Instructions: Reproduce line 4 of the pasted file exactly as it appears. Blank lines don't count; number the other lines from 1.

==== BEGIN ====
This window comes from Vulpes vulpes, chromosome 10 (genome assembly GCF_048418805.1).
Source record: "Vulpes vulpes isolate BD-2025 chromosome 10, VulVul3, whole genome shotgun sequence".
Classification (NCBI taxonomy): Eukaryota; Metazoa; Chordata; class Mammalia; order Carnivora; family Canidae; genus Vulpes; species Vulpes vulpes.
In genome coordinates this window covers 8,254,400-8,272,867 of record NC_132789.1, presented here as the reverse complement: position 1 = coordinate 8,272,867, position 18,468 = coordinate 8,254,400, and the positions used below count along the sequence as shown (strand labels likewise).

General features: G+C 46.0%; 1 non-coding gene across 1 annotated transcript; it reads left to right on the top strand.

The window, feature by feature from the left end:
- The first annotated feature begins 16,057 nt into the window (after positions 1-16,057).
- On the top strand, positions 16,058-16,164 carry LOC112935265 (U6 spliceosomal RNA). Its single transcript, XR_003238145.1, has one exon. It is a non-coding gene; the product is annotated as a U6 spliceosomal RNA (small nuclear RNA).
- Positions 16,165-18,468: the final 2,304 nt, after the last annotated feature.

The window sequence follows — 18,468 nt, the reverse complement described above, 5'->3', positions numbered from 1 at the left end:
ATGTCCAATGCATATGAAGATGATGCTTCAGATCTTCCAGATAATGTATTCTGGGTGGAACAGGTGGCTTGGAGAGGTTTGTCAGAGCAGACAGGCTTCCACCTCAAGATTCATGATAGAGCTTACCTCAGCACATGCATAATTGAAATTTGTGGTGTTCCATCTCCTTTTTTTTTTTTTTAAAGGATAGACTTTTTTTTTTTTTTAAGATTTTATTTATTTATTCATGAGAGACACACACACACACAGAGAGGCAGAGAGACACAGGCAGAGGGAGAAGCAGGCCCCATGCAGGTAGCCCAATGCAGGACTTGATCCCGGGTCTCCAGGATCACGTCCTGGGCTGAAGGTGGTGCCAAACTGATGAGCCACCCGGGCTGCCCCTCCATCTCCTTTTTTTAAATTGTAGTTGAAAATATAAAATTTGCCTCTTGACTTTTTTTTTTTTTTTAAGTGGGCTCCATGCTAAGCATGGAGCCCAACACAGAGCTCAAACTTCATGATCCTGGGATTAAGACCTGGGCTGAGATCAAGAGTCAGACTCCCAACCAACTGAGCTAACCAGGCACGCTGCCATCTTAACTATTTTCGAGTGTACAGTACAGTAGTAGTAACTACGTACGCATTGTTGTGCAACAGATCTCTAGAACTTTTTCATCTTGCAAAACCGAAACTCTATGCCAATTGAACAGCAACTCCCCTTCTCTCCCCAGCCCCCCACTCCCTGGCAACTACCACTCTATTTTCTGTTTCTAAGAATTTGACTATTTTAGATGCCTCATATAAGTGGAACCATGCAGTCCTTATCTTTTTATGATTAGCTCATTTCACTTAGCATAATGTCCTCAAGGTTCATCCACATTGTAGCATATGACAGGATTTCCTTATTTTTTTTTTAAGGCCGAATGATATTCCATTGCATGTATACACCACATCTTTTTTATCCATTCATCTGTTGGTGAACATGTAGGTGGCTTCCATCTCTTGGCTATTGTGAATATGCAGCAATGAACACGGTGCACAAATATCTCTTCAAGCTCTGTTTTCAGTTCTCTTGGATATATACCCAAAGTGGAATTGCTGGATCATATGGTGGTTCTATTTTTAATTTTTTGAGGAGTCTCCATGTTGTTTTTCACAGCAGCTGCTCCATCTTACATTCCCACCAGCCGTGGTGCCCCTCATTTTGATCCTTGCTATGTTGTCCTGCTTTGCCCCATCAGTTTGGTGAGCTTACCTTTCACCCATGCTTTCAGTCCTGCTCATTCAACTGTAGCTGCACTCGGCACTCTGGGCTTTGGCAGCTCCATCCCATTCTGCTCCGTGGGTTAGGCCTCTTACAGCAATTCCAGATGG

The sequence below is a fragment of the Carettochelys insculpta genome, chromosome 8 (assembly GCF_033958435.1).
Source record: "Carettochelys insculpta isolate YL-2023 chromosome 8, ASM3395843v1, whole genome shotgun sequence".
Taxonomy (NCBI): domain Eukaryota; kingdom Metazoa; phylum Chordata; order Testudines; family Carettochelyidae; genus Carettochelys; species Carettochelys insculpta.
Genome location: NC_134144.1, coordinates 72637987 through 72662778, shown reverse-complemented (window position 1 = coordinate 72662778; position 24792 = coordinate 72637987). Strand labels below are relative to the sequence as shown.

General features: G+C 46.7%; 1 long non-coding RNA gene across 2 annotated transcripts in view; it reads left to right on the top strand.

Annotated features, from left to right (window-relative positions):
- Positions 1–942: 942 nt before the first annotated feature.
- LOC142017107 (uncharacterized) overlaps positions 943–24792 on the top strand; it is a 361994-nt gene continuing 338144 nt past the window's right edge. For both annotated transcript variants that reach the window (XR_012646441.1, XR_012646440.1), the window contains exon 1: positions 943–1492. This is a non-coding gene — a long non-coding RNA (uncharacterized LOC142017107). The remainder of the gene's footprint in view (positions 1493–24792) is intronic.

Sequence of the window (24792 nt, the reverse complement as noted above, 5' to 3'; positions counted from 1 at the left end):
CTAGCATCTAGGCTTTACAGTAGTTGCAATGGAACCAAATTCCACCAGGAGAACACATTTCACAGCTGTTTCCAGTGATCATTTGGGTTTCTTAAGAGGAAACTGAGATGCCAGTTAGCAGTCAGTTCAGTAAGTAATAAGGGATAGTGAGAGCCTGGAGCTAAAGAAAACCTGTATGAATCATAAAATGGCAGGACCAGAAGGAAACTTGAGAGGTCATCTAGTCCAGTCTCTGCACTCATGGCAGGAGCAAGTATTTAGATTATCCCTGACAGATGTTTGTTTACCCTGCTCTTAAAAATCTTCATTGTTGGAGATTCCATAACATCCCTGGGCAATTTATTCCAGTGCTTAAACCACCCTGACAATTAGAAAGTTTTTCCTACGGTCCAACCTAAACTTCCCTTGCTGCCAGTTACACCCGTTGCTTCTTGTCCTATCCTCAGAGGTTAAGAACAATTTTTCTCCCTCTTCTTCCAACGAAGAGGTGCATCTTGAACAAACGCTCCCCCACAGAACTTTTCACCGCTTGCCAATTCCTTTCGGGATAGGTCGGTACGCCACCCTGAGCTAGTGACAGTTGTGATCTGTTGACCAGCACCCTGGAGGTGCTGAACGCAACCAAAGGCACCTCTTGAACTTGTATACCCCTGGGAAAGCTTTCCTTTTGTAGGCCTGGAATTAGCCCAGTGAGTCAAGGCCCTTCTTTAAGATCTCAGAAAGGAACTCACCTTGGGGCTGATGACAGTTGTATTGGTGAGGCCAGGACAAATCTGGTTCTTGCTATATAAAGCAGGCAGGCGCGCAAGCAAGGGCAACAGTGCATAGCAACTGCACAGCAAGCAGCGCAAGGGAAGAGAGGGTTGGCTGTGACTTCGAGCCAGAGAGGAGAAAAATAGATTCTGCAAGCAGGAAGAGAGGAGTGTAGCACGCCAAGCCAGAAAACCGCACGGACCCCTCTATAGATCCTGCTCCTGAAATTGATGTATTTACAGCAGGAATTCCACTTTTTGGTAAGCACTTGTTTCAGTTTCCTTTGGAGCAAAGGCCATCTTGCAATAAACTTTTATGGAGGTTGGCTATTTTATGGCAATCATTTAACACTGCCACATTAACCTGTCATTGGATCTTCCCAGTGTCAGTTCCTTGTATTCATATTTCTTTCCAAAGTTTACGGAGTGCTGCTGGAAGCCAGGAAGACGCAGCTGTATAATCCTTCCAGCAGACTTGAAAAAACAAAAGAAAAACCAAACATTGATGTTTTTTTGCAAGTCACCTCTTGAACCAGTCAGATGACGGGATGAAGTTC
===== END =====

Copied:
In genome coordinates this window covers 8,254,400-8,272,867 of record NC_132789.1, presented here as the reverse complement: position 1 = coordinate 8,272,867, position 18,468 = coordinate 8,254,400, and the positions used below count along the sequence as shown (strand labels likewise).